Menopause can be a challenging time, especially if you are someone who experiences pronounced symptoms regularly. The hormonal changes that occur can cause a variety of experiences that affect your day-to-day comfort, but they can also lead to problems with sleep and energy levels if they are not kept in check. That can lead to additional imbalances that affect your health, driving a cycle that causes your menopause symptoms to continue getting worse. Luckily, there are a lot of choices for strategies that help generally, as well as a few that specifically help you get better sleep.
Sometimes postmenopausal sleep problems persist even after regular menopause symptoms die down. In those cases, it can be helpful to keep using the same strategies you used during early menopause to help balance your sleep schedule.
Meditation is a useful tool for practically any sleep condition, and menopause related sleep issues are no exception. By spending 10 to 15 minutes clearing your mind and consciously focusing on your emotional balance, you can release some of the day's stress and keep yourself from ruminating on upsetting events when you are trying to sleep. The result is often more restful sleep with fewer dreams that echo the day's stressors.
Exercise is another daily activity that has been shown to support regular sleep cycles broadly. That makes it a good first step toward treating them, no matter the cause. It has also been shown to help regulate the body's hormone production and reduce some menopause symptoms generally, so it is good for menopause-related sleep issues in more than one way.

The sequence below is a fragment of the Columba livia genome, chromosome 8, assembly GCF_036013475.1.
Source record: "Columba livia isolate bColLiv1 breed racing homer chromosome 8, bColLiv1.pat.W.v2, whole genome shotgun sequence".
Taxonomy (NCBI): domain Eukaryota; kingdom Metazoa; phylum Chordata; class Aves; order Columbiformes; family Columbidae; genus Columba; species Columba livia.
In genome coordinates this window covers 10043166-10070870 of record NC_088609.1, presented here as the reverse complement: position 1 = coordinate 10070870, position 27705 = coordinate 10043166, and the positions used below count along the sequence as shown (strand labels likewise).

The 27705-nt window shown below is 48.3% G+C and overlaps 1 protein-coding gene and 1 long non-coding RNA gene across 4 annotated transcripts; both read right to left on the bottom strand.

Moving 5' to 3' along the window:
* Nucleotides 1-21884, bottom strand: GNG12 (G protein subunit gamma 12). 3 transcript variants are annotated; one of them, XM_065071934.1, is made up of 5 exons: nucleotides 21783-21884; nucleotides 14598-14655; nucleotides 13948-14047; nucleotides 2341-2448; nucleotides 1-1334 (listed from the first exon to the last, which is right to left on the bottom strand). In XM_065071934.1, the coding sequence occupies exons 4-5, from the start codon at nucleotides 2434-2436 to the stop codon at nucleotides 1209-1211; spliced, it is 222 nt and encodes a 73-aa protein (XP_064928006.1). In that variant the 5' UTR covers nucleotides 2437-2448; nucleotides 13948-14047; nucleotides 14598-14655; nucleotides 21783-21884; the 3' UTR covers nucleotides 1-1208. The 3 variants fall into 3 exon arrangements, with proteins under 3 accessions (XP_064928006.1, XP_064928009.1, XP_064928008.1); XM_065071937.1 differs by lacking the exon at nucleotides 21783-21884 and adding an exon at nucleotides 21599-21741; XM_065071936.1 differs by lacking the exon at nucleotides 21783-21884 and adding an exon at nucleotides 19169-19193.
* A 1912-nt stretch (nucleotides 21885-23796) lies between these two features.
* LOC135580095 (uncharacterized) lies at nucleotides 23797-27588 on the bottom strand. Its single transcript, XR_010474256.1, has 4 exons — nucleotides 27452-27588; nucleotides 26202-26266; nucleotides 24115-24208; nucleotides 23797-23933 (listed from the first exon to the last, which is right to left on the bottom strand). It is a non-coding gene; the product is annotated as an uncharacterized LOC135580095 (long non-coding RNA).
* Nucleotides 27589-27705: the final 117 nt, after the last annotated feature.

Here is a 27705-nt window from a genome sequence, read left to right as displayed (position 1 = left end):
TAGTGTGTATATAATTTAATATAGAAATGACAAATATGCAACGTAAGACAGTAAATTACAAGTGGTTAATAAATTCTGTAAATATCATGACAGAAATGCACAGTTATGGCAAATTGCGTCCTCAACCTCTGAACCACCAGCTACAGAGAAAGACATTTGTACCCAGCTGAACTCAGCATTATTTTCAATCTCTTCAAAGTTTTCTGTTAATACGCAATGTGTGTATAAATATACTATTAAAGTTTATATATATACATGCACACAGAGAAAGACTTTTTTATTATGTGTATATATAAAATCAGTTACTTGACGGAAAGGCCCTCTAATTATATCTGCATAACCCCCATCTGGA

If you are asking yourself what is s equol, you are not alone. This powerful supplement can help with menopause symptoms, but it is not as widely known as some other medical solutions. S-equol is a metabolite that forms from a specific compound found in soy, and it can mimic estrogen in ways that often lead to reduced menopause symptoms. That means it can help with sleep issues, irritability, and even hot flash relief. Adding it to your other strategies can help a lot, especially if you have tried several ways to get better sleep and you still find it challenging.
Since heat regulation is often an issue for women during menopause, setting the right climate control levels can be incredibly important. Letting yourself get too cold can make sustained sleep difficult when hot flashes die down, but a temperature that's too warm can make them worse. Additionally, it's worth thinking about how indoor humidity affects your comfort and perceived temperature. Sometimes the key is not to change the thermostat, it's to add a humidifier or dehumidifier.
Curb Snacking at Night
This is another trick that's just generally good for sleep, even if you're not experiencing menopause symptoms. Eating food too close to bedtime can make you restless because it picks your metabolism back up and gets your body using energy when it should be winding down. On top of that, it can lead to interrupted sleep once you do doze off. Curb your snacking two or three hours before going to bed to help support better rest.